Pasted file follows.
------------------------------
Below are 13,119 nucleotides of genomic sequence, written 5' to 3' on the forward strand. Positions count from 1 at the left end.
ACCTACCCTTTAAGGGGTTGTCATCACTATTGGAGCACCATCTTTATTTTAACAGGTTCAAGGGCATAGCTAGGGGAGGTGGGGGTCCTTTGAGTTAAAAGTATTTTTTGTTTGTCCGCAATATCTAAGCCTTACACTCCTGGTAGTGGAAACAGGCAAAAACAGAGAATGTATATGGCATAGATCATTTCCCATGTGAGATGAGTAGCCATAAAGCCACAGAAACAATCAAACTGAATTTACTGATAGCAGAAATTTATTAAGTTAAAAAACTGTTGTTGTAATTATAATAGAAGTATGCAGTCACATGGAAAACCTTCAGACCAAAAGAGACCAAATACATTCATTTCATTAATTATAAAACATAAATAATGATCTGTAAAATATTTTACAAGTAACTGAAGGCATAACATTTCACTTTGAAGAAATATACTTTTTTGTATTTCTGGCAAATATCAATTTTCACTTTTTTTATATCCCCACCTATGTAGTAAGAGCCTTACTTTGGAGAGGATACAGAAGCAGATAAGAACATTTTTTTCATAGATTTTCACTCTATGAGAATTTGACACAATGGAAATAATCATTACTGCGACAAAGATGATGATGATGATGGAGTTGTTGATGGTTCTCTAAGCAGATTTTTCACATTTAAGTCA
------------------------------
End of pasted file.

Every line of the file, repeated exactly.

Below are 13,119 nucleotides of genomic sequence, written 5' to 3' on the forward strand. Positions count from 1 at the left end.
ACCTACCCTTTAAGGGGTTGTCATCACTATTGGAGCACCATCTTTATTTTAACAGGTTCAAGGGCATAGCTAGGGGAGGTGGGGGTCCTTTGAGTTAAAAGTATTTTTTGTTTGTCCGCAATATCTAAGCCTTACACTCCTGGTAGTGGAAACAGGCAAAAACAGAGAATGTATATGGCATAGATCATTTCCCATGTGAGATGAGTAGCCATAAAGCCACAGAAACAATCAAACTGAATTTACTGATAGCAGAAATTTATTAAGTTAAAAAACTGTTGTTGTAATTATAATAGAAGTATGCAGTCACATGGAAAACCTTCAGACCAAAAGAGACCAAATACATTCATTTCATTAATTATAAAACATAAATAATGATCTGTAAAATATTTTACAAGTAACTGAAGGCATAACATTTCACTTTGAAGAAATATACTTTTTTGTATTTCTGGCAAATATCAATTTTCACTTTTTTTATATCCCCACCTATGTAGTAAGAGCCTTACTTTGGAGAGGATACAGAAGCAGATAAGAACATTTTTTTCATAGATTTTCACTCTATGAGAATTTGACACAATGGAAATAATCATTACTGCGACAAAGATGATGATGATGATGGAGTTGTTGATGGTTCTCTAAGCAGATTTTTCACATTTAAGTCA